The bank card fraud is tiny in Spain: 0.017% of operations in 2017 with cards issued in Spain were criminal, according to the Bank of Spain. Of every 100 cards only one was affected, for a value of 68 euros on average. In absolute terms, it is not little money: 40 million euros. In the euro zone, the data are slightly worse: there was a 0.041% fraud in 2016, according to the European Central Bank.
Is effectiveness in the fight against fraud causes a greater challenge for banking entities, businesses and customers: false positives. A false positive is a legitimate card purchase that the bank prevents because its prevention system sees something suspicious. It is as if the system used a sheet to cover the broken network: it covers too much and ends up stopping legal payments.
One in six real owners of a card saw at least one payment decline in one year, according to a 2015 study of the consultant Javelin. The amount rejected in this failed purchase is not the only problem of false positives: 26% visit less trade in which it has occurred and 32% always avoid it from that moment. In addition, the user resorts less to the card that has been declined, always according to Javelin.
The BBVA went to MIT in 2016 to improve its anti-fraud system: "But working with them we saw that with the current means stopping more fraud would imply a residual improvement", says Carlos Capmany, responsible for the project at BBVA. Then it was when they saw that there was another more feasible improvement: "Why do not we attack instead the false positives that are impacting more than us, the businesses and the client community?", He adds. A new MIT system could have the solution.
"The big challenge of the industry is the false positives," says Kalyan Veeramachaneni, co-author of Article where the model and principal investigator is explained in the MIT Decision and Information Systems Laboratory, in a press release from the center.
It is understandable that banks have traditionally oversaw fraud. A transaction made by a cybercriminal is assumed by the institution. On the other hand, much of the impact that occurs in stores does not come to be seen in banks. In an estimate made by the authors of the model, false positives now block some 289,000 operations per 1.8 million. The new system will stop only about 133,000, 54% less. These transactions amount to approximately 190,000 euros. We must bear in mind that BBVA carries out 2 million daily operations, which means that, as the scientific article says, "a tiny figure of the total annual volume".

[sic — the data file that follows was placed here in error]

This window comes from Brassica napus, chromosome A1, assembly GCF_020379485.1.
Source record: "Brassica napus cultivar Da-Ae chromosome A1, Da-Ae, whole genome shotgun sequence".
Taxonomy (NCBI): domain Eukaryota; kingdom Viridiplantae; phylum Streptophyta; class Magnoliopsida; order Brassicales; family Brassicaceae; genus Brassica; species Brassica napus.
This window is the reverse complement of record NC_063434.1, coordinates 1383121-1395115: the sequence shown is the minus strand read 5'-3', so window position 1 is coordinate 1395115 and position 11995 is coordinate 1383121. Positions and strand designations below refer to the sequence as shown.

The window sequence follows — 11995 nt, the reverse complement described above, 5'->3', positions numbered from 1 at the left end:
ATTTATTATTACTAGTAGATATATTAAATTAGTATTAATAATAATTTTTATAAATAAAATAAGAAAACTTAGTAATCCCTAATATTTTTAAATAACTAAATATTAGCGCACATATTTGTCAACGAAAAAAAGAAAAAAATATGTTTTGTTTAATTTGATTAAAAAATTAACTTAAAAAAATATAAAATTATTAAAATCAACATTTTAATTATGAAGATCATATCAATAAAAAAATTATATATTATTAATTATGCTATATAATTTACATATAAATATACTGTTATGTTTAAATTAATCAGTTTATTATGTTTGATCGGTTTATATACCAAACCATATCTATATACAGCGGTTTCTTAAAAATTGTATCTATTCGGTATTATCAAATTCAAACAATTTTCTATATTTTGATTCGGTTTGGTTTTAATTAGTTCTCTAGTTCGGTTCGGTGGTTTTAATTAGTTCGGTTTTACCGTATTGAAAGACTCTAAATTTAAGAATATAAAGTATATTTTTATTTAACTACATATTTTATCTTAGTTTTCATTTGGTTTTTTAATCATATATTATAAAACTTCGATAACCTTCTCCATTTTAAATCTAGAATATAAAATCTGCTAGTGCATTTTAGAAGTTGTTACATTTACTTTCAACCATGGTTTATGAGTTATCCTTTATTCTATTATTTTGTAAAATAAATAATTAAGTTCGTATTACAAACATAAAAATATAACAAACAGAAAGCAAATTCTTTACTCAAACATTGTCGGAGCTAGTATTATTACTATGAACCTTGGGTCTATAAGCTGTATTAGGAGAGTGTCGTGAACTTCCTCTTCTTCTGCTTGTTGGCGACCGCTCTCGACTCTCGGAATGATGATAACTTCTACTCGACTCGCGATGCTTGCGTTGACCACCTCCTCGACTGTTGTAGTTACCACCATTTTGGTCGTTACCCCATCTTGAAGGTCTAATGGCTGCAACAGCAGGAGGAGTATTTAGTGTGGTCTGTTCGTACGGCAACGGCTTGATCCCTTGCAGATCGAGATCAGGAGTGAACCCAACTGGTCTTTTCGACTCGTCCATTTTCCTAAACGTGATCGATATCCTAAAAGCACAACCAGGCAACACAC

Since the 20th century
The models of machine learning to detect fraud are used since the late twentieth century. But they were models with few variables: they looked at quantities, frequencies, place of purchase and little else. If a card exceeded a limit of money or was used very often or in unexpected places, the purchase was blocked. But today something like this can be a normal use.
At MIT, a team participating in Veeramachaneni had devised a system called Synthesis of Deep Characteristics (DFS) that found variables much more elaborate than usual: on the technical characteristics of the terminal, on the features of the vendor, on the presence of the client.
The BBVA ceded a history of 900 million real transactions anonymous to MIT, which managed to perfect the model. The success is not total, but his program manages to eliminate half the false positives that came with the previous method. As it does? Adding many more variables so that the program looks for patterns of behavior in each card and therefore it is easier to detect unusual uses.
The MIT model created 236 characteristics from the BBVA data. "You have to think about additional features to produce good information for machine learning to work," explains Carlos Capmany, project manager at BBVA. "This was done by trial and error, and the way MIT works generates a series of additional data, many of which would not have occurred to us, accelerates us to produce it and gives us novel ways to cross information to train the systems "
The challenge of the model is extremely complicated. A card does not have a behavior and suddenly varies forever: "A card that is used fraudulently is not always used fraudulently, a normal user uses it on average 150-200 times over a year and suddenly in one, for whatever reason, an anomalous thing appears, "says Capmany. If a criminal gets, for example, 1,500 card numbers with the identity of their owners, they can be used with delicacy to avoid being detected. Many still achieve it: it's about trying. The evolution of fraud is a long-term challenge.
In the last six months, BBVA has replicated the experiment with updated data. The model maintains its success rate. The bank is about to introduce the algorithm into its system. The model would also work for other banks. "MIT has issued some open source guides," says Capmany.